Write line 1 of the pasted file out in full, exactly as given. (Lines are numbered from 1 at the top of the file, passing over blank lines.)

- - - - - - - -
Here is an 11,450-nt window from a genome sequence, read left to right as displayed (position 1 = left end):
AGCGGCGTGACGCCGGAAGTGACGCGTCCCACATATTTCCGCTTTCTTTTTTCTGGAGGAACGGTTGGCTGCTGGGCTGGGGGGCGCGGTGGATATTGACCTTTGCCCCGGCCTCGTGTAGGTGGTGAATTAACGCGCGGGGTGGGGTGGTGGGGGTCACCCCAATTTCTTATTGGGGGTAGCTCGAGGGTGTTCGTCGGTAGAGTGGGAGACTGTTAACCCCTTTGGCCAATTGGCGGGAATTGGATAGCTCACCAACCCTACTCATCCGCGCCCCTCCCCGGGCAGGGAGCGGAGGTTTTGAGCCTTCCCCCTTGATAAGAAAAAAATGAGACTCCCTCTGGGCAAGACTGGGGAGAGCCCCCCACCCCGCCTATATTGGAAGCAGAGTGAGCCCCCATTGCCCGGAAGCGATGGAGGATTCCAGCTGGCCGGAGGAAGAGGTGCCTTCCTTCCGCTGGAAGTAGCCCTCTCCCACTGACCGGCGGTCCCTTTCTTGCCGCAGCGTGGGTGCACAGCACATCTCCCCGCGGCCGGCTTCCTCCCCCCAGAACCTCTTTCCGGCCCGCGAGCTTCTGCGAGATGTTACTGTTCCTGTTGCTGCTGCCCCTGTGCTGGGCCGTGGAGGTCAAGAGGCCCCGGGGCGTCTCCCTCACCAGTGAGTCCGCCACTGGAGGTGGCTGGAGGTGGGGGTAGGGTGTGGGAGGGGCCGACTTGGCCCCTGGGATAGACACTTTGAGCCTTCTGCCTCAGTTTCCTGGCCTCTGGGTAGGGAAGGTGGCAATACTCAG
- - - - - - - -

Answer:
Here is an 11,450-nt window from a genome sequence, read left to right as displayed (position 1 = left end):